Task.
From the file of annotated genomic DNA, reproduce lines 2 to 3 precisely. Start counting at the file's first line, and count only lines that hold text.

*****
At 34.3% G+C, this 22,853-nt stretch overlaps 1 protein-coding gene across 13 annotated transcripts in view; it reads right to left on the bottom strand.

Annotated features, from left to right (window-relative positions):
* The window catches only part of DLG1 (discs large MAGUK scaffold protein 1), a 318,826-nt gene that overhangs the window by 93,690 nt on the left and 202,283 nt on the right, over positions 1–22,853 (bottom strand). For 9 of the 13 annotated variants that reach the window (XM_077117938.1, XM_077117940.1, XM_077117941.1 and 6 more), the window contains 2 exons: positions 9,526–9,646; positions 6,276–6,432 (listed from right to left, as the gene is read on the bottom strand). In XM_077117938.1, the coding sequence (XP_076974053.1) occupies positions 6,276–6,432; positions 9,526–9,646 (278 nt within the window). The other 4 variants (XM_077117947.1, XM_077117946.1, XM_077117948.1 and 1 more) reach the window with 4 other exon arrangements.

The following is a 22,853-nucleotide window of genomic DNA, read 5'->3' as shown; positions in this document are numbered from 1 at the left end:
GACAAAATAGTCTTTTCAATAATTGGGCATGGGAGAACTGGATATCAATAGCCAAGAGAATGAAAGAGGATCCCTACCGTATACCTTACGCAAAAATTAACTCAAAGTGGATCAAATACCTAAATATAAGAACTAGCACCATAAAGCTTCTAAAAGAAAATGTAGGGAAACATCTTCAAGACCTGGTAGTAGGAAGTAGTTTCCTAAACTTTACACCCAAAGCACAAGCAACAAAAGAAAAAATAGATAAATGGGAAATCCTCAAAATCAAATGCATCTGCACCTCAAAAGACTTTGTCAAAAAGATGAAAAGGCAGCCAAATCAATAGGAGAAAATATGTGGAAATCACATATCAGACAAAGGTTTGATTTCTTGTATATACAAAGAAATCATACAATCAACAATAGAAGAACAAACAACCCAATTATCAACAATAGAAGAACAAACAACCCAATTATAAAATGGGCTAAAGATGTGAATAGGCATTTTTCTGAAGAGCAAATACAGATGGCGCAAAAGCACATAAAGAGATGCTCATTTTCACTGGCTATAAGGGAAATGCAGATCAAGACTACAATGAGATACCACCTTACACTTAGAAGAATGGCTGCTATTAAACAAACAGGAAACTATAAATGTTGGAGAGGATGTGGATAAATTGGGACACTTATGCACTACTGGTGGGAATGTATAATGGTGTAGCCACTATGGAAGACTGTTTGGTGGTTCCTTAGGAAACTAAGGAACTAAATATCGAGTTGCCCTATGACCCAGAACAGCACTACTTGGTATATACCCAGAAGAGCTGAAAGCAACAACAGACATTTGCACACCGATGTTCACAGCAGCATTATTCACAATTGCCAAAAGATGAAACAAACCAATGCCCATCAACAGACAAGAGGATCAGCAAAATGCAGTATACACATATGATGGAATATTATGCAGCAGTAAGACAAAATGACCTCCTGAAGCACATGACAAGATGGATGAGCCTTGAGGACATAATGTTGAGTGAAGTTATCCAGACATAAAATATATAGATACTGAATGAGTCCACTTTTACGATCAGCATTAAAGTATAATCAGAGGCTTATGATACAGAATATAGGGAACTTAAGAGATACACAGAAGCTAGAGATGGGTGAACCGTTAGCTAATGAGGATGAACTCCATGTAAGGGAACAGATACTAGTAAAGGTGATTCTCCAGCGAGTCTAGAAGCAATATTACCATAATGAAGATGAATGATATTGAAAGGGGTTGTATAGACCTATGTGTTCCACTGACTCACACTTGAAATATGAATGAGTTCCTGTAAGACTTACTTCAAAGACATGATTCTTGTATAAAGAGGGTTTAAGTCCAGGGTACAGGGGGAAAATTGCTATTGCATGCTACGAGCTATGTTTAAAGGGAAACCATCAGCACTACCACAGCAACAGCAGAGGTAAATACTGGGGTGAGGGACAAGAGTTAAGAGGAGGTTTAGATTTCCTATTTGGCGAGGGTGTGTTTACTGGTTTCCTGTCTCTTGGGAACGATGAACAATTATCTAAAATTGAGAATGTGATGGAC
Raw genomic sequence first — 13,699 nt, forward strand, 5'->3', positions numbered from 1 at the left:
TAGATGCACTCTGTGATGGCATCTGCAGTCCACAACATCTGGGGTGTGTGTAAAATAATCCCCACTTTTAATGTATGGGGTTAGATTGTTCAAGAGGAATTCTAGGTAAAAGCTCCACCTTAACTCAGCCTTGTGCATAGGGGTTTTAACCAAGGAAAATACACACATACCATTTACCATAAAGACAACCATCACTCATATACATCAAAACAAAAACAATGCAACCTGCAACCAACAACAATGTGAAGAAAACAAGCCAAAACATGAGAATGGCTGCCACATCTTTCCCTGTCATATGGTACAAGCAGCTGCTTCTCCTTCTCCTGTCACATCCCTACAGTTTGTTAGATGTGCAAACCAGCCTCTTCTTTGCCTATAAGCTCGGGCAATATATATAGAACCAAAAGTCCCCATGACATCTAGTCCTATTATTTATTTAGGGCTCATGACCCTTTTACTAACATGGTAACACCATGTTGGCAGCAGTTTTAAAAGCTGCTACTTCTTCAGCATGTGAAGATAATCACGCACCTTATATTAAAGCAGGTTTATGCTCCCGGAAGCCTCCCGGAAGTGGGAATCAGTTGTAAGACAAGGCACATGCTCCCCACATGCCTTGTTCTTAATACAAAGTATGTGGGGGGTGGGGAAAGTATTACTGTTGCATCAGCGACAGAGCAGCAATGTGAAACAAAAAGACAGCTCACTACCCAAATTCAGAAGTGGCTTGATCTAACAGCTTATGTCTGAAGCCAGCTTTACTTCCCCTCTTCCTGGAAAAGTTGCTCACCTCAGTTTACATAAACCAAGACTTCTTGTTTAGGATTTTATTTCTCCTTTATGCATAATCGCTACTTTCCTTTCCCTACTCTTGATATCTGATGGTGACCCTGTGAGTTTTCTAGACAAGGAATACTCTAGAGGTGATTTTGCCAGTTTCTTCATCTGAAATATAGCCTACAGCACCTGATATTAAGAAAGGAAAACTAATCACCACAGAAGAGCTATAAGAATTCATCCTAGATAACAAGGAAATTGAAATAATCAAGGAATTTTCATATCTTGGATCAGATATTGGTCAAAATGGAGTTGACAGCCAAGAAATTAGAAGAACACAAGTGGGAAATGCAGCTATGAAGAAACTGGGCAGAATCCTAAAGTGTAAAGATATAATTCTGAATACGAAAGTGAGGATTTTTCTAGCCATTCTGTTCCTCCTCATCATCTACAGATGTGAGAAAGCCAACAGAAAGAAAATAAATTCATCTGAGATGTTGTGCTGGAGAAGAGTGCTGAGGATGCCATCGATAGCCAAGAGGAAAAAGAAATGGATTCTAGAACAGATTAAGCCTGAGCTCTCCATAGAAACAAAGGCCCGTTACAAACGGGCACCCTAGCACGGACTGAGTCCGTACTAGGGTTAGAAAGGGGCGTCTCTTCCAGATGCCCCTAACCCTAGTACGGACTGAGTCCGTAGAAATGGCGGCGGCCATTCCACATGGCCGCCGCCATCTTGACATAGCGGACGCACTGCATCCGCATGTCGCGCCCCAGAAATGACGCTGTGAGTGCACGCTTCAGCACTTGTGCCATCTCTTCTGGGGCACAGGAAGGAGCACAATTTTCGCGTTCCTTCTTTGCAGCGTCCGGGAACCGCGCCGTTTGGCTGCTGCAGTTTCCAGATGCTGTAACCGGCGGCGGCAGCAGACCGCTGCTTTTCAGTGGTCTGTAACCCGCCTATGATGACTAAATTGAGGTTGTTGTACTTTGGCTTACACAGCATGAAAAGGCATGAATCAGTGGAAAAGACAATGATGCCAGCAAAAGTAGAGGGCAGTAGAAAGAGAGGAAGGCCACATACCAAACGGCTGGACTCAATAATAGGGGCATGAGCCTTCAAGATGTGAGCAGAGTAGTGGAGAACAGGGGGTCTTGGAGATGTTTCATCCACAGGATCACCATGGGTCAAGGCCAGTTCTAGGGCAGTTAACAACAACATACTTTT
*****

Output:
Annotated features, from left to right (window-relative positions):
* The window catches only part of DLG1 (discs large MAGUK scaffold protein 1), a 318,826-nt gene that overhangs the window by 93,690 nt on the left and 202,283 nt on the right, over positions 1–22,853 (bottom strand). For 9 of the 13 annotated variants that reach the window (XM_077117938.1, XM_077117940.1, XM_077117941.1 and 6 more), the window contains 2 exons: positions 9,526–9,646; positions 6,276–6,432 (listed from right to left, as the gene is read on the bottom strand). In XM_077117938.1, the coding sequence (XP_076974053.1) occupies positions 6,276–6,432; positions 9,526–9,646 (278 nt within the window). The other 4 variants (XM_077117947.1, XM_077117946.1, XM_077117948.1 and 1 more) reach the window with 4 other exon arrangements.